It’s that time of the year when the NFL teams are competing to see who gets the chance to compete in the Super Bowl. Not too long ago, I was watching the Kansas City Chiefs vs Tennessee Titans AFC Championship Game. In this game, the emerging superstar quarterback for Kansas City, Patrick Mahomes, threw his 3 rd touchdown reception to his wide receiver, and then the commentators stated, “He is in the zone.” For an avid sports fan like myself, I know that being in the “zone” is a popular sports term referring to when an athlete has reached a place of supreme focus and has optimized his or her skill set within the sporting activity. This is what I would also call peak performance. As I watched, I was prompted to contemplate this question: how can we help more employees get into the “zone”?
Positive Psychologist Mihaly Csikszentmihalyi coined a term similar to “in the zone” called flow. He believes that flow happens when someone is feeling an intense absorption, sense of
enjoyment, and energized focus while participating in an activity. He goes on to say that flow is “a state of one with the music.” In his highly researched book FLOW, he argues that flow can happen in any activity; it can occur in writing, playing an instrument, surfing, golfing, playing chess, painting, speaking, etc. What’s more is that we know that flow or being in the zone can also happen for employees in the workplace. I want to give you three ways you can help your employees get into the “zone.”
1. Employees need a clear goal and challenge.
Having a clear goal gives you something to focus on as an employee. When an employee knows that there is a deadline to be met or a project to be completed, their focus becomes heightened. In addition, getting into the zone is not only dependent on having a goal but also contingent upon how challenging the goal is. An employee can have a goal that is not challenging, and then the employee knows they can get it done quickly or will be bored doing it. When it’s a challenging goal, employees get a sense of enjoyment from the activity.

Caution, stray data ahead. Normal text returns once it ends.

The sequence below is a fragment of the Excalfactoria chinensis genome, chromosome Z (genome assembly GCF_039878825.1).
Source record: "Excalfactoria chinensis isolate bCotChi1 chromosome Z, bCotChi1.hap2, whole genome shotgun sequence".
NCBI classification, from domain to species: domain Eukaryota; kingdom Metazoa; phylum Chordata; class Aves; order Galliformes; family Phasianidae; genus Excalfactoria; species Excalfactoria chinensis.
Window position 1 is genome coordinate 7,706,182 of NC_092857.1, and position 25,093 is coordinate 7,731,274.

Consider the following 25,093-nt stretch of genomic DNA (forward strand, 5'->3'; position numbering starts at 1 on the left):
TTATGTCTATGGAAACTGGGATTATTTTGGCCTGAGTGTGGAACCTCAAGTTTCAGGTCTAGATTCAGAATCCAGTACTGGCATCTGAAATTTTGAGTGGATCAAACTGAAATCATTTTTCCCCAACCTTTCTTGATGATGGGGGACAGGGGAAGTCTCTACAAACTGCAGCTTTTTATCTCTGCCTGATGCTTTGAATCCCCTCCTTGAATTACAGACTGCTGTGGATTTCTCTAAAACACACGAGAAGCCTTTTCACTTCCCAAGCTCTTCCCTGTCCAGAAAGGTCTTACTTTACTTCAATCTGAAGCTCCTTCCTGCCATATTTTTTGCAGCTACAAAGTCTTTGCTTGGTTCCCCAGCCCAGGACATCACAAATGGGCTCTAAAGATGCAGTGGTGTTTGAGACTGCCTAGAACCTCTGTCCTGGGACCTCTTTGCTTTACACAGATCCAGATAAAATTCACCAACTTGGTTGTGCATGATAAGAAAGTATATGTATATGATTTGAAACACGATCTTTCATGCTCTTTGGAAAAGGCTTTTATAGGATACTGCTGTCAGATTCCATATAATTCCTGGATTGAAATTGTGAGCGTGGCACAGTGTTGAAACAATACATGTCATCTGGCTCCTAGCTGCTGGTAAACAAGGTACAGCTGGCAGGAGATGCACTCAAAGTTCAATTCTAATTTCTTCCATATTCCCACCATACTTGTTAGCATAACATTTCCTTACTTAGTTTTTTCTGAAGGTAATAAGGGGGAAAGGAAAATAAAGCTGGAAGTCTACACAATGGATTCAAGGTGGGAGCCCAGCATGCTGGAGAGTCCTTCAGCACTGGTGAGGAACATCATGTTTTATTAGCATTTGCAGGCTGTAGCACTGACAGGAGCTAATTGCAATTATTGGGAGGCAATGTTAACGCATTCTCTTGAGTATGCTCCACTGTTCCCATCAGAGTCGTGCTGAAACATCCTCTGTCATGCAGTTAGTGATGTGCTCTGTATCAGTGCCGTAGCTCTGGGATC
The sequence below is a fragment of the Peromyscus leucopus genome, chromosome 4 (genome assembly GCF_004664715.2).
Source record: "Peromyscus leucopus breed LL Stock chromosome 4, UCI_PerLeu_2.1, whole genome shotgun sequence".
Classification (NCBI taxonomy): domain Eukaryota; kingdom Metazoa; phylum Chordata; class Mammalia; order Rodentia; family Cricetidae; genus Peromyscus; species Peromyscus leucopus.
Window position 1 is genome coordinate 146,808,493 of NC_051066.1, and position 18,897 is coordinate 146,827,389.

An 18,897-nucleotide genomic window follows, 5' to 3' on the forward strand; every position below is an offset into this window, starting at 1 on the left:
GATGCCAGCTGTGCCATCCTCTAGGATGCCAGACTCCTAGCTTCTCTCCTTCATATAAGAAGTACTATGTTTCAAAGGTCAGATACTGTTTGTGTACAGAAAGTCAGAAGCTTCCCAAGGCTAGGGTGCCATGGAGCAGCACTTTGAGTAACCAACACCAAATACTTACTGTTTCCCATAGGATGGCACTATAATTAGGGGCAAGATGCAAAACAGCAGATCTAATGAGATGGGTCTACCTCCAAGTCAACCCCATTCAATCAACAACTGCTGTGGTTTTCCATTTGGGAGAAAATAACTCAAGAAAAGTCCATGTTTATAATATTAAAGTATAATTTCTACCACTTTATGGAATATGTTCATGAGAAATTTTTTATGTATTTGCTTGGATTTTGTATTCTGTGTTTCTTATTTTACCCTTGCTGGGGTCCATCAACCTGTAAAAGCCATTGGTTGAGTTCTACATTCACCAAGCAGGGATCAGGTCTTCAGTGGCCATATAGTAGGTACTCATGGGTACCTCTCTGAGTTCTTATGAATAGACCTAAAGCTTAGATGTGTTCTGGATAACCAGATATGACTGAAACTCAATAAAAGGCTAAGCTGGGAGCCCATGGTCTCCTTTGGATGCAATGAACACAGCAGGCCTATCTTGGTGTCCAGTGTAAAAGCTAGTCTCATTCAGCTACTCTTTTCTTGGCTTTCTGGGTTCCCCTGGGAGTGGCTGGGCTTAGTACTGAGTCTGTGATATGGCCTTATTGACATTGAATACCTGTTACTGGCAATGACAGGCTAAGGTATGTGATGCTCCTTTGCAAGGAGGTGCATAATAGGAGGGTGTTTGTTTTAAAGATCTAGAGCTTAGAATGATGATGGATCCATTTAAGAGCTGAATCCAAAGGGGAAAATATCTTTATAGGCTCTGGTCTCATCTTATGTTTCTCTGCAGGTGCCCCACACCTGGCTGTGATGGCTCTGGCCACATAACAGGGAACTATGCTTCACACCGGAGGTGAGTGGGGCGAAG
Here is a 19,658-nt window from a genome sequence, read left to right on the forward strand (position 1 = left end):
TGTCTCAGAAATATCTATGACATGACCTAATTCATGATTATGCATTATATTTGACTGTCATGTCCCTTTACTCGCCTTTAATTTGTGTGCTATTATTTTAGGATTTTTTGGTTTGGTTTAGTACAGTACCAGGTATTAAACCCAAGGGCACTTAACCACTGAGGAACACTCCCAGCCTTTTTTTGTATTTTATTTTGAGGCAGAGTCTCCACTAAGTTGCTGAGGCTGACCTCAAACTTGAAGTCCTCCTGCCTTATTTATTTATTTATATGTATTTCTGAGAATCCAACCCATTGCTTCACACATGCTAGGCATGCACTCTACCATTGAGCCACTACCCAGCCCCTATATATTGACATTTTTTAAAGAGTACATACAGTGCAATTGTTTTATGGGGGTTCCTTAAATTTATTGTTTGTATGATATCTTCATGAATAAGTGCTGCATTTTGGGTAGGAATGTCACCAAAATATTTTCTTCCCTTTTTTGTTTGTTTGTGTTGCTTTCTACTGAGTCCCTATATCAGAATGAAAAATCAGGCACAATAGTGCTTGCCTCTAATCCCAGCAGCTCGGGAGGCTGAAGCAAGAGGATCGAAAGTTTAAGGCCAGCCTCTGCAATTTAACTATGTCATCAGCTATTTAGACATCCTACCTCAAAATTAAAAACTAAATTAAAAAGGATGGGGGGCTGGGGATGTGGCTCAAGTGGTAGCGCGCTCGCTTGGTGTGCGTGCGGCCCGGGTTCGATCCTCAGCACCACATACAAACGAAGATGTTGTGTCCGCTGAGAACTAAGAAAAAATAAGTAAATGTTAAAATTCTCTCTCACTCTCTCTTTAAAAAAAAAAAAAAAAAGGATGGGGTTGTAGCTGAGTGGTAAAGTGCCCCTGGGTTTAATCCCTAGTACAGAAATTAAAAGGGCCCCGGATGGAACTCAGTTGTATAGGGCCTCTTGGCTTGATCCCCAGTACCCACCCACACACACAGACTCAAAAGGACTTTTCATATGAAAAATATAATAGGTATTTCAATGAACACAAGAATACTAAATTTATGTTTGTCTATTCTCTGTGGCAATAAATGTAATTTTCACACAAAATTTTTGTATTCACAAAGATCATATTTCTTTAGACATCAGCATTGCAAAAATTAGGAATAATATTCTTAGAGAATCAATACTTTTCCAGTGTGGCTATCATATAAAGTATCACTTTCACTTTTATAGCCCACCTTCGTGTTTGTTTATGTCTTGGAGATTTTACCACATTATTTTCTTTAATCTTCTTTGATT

2. Employees must utilize strengths.
When you see someone in the zone, they are maximizing what they are good at. It’s critical
that an employee identify their strengths and utilize them to their greatest capacity. Most
people like to use the Gallup StrengthsFinder when uncovering their talent. In positive
psychology, Character Strengths are vital to understanding what you value and what gives
you energy. When a person applies their unique strength to a task, they feel like they are
capable of doing their best work and are able to overcome any challenging goal that lies
ahead of them.
3. Employees need autonomy.
Employees want the freedom to do their job and task how they best see fit. When you have
an organizational culture that celebrates self-sufficiency for employees in terms of letting
them have control of how they get work done, this allows the employees to be more
creative and focus on the task at hand. You could see this in the AFC Championship Game
with quarterback Patrick Mahomes; he used his creativity and independence in plays to get
the best results for his team while putting himself into the zone.
Essentially, getting into the zone achieves great results and improves the bottom line for any
organization. Not only does the organization experience the positive outcomes, it gives the
employee a sense of job satisfaction in their work. When employees feel they have a
challenging goal, are utilizing their strengths, and are given autonomy, we see them become
focused and “one with the music.”
Michael Dickerson is a work/life expert, Positive Psychology Practitioner, and host of The Spillover Effect Podcast. He utilizes positive psychology science and research to contribute to individuals, teams and organizations factors that can help employees achieve work/life integration. Michael believes is dealing with individuals as a whole person and enhancing the employee experience within organizations.